This is a good one and definitely worth a look – there is a free plan as well as premium plans: SEO Keyword research tool.

You can also check out the search results in Google and Yahoo, and using the Google Adwords Keyword Tool to get an indication of the number of searches per month.

You’re looking for a high number of searches and a low number of results. This would indicate that there’s a lot of interest in the niche (high number of searches) and it’s not particularly competitive (low number of results).

But beware: a low number of results could also indicate that the niche is not profitable!

So how to get an indication as to whether the niche is profitable?

Check the ads at the top and bottom of the search results pages.

You don’t want too few – that would imply that the niche is not profitable – and you don’t want too many – indicating too much competition.

I generally feel that if there’s between 1 – 3 pages (11 – 30 ads) of unique sponsored results this would indicate a niche that’s potentially profitable and not too competitive.

You then need to monitor these ads for a week to 10 days.

If the majority of the ads are consistently being displaid over a reasonable period of time this, again, would indicate that the niche is profitable, because these ads would soon disappear if the niche was not profitable!

Feed it to them

Once you’ve found out what your starving crowd wants to eat, and validated that it’s a potentially profitable niche, you need to feed it to them – which is the easiest step of all.

You can either develop your own product or find an affiliate product that meets the needs you’ve identified, and then set up your marketing campaign.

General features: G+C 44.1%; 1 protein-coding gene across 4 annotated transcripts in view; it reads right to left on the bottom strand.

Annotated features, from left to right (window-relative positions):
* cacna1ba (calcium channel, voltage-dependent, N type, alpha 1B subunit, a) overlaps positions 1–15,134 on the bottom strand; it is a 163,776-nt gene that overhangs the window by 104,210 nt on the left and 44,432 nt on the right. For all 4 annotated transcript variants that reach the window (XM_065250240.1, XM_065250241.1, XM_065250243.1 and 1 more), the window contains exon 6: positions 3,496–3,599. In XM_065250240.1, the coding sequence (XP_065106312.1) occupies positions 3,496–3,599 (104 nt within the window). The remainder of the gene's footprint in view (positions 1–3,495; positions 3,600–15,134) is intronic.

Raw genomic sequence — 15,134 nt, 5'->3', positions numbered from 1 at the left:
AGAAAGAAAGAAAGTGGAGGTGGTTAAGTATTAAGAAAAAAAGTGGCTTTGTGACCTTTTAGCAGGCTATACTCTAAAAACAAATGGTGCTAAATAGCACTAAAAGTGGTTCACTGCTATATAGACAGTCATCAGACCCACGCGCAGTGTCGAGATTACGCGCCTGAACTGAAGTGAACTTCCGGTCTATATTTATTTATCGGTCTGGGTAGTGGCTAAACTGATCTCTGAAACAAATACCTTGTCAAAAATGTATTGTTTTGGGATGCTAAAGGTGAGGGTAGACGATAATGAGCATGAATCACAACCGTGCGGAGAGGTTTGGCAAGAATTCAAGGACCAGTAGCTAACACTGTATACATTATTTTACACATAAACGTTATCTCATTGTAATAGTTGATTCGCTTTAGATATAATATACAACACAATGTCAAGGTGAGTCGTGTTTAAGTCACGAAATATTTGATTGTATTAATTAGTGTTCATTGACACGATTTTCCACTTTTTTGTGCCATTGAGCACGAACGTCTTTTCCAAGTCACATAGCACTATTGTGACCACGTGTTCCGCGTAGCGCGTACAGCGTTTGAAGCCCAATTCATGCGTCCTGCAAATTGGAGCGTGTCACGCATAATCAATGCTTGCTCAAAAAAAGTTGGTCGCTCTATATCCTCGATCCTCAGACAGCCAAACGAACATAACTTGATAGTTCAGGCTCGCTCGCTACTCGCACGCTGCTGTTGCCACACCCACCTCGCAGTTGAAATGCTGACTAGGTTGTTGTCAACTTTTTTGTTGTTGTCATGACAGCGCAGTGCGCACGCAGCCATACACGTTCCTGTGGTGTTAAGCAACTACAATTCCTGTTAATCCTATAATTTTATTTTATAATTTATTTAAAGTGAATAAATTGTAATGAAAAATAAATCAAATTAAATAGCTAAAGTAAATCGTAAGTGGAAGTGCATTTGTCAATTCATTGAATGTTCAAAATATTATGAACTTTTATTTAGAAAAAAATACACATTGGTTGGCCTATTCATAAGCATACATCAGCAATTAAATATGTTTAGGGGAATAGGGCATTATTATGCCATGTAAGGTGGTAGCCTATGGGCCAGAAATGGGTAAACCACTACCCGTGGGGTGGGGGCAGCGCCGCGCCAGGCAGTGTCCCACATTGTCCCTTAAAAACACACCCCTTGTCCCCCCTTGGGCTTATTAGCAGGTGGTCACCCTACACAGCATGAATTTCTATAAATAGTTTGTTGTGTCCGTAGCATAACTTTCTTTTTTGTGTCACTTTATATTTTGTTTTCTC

Setting up a marketing campaign and promoting your product is the subject of another article – today we’re identifying your niche!

Off-line niche hunting:

As with so many aspects of running an online business, don’t limit yourself to online activities and resources. Go off line. And that applies to market research too.

Here’s a great article on how to use bookstores to identify profitable market niches. It’s a guest post by Jason on Copyblogger and very well worth a read.

So, to summarise:

Find a starving crowd: know what industry you’re targeting and join relevant forums, research eBay or research bookstores.

Find out what they want to eat: become active in the forums and look out for questions that are asked frequently, look for very targeted searches on eBay or magazines focused on a tiny niche within your market.

Validate your niche: check out the number of searches and results in a month, check out the sponsored ads and see whether there’s a regularly published off line magazine focused on your niche.

Feed it to them: Develop your product or find an affiliate product and develop your marketing campaign.


Martin Malden

Martin Malden
Owner – WealthyDragon

Website owner: Martin has been working online since 2006 and focuses on two areas: 1) affiliate marketing and 2) designing and building websites based on WordPress. He has his own WordPress agency, and serves clients in Hong Kong, Australia and the UK.